CBS uses a multitude of metadata format standards such as MARC21 and UNIMARC. The Dutch cataloguers are constrained to extra rules for inserting names (especially for Dutch name separations). These can be found here: http://www.oclc.org/nl/nl/support/documentation/ggc/persoonsnamenformaat.pdf (Dutch only, version from 2006)

The DAI system XML Export format can be found in the Appendix of the workflow document http://wiki.surffoundation.nl/download/attachments/3473692/2006-06-27_DAI_werkprocessen.pdf

The METIS system is compliant to the CERIF datamodel. more: http://en.wikipedia.org/wiki/CERIF

The high level METIS datamodel can be found here: http://aptest.uci.kun.nl/metis/service/Metisguide/Inleiding-alg.htm#diagram 

 

9.                With which other systems (if any) does your identifier system interact?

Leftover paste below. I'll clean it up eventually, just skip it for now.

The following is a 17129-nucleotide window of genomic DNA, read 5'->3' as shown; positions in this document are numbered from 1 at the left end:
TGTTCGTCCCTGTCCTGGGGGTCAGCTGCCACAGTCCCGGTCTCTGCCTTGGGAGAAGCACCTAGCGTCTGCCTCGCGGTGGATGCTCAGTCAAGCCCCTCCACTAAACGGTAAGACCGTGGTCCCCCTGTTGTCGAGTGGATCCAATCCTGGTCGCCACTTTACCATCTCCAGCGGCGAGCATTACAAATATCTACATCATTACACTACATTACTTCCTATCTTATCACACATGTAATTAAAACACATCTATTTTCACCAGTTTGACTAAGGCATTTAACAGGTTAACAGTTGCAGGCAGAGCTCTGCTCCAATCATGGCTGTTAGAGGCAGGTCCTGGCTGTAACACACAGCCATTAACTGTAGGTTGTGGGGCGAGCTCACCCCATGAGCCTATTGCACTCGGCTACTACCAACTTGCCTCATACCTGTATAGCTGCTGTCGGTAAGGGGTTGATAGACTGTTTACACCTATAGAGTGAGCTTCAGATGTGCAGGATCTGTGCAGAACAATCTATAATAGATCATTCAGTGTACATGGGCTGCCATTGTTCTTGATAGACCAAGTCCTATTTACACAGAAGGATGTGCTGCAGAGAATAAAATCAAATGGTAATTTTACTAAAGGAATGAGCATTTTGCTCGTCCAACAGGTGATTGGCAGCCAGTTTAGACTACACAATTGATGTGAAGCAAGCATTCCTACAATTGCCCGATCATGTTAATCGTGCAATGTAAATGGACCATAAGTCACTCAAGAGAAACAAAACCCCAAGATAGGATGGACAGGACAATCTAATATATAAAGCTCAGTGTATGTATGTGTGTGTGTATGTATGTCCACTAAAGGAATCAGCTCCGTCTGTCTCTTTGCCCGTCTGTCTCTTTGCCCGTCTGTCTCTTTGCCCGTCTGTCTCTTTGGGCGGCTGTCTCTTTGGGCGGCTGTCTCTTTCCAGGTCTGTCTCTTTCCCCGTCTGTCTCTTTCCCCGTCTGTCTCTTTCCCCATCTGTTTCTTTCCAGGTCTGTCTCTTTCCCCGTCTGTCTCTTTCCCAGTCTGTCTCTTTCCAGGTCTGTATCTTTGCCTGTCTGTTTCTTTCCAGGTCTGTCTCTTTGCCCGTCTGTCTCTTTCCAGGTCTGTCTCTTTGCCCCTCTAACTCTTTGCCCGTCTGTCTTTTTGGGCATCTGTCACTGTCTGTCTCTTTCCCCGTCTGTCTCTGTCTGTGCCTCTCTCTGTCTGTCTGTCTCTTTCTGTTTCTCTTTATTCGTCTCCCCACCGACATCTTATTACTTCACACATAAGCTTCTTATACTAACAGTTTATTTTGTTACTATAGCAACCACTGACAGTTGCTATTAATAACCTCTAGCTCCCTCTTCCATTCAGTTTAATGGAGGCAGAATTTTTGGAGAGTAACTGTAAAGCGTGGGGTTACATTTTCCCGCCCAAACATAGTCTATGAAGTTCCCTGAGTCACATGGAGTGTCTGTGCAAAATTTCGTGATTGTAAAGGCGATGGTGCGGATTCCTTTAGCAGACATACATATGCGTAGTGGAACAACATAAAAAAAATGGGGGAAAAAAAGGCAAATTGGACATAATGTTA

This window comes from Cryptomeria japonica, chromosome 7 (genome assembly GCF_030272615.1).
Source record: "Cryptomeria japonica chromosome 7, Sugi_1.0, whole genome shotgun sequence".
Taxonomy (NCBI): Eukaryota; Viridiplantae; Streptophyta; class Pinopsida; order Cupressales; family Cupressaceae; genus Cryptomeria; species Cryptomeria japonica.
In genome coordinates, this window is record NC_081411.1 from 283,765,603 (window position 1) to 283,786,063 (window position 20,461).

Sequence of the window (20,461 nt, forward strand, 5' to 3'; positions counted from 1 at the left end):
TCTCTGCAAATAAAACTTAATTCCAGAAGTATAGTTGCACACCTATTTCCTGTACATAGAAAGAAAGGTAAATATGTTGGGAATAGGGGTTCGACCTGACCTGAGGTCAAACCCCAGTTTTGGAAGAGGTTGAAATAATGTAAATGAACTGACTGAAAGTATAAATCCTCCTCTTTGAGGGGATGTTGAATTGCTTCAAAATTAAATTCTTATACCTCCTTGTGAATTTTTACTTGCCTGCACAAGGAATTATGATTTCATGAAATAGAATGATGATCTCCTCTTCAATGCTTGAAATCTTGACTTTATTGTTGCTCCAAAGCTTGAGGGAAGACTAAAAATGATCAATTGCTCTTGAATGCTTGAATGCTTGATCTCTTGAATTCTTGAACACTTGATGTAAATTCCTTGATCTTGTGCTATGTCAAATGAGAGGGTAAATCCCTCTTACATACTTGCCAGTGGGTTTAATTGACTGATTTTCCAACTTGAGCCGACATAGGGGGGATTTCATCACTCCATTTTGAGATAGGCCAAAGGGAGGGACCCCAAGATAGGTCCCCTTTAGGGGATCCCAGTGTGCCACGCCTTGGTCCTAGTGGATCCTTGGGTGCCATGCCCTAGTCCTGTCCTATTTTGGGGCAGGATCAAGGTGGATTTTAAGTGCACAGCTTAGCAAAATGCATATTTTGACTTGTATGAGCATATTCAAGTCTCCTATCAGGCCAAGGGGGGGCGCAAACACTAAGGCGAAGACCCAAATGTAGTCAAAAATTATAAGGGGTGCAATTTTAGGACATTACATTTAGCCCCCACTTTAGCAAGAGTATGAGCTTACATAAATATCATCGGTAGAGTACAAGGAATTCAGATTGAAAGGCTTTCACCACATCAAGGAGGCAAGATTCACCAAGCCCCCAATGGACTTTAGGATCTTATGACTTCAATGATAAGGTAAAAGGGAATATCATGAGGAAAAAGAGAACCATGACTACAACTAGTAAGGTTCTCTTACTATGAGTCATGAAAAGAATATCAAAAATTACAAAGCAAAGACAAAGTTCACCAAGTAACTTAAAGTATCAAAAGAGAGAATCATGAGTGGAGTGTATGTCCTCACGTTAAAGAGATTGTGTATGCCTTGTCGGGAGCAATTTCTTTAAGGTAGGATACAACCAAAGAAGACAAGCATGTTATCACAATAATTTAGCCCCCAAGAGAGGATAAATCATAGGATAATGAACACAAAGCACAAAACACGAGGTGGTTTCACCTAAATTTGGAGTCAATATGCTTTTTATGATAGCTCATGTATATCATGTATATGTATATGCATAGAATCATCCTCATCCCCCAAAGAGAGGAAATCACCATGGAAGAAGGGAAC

The NTA interacts with METIS which in turn interacts with institutional repositories that are harvested by the NARCIS metadata aggregator.

 

See Appendix B for a more wider and complete overview.

10.              Is the information in the system made available to other services?

At the moment of writing, there are no direct interfaces between the central NTA system and third-party services. However through exposure by repositories, NARCIS and other systems linked to METIS, such as employee pages and reporting systems on data warehouses the number of systems actually consuming may potentially be numerous. These are by no means however part of the governed infrastructure.

REMARK!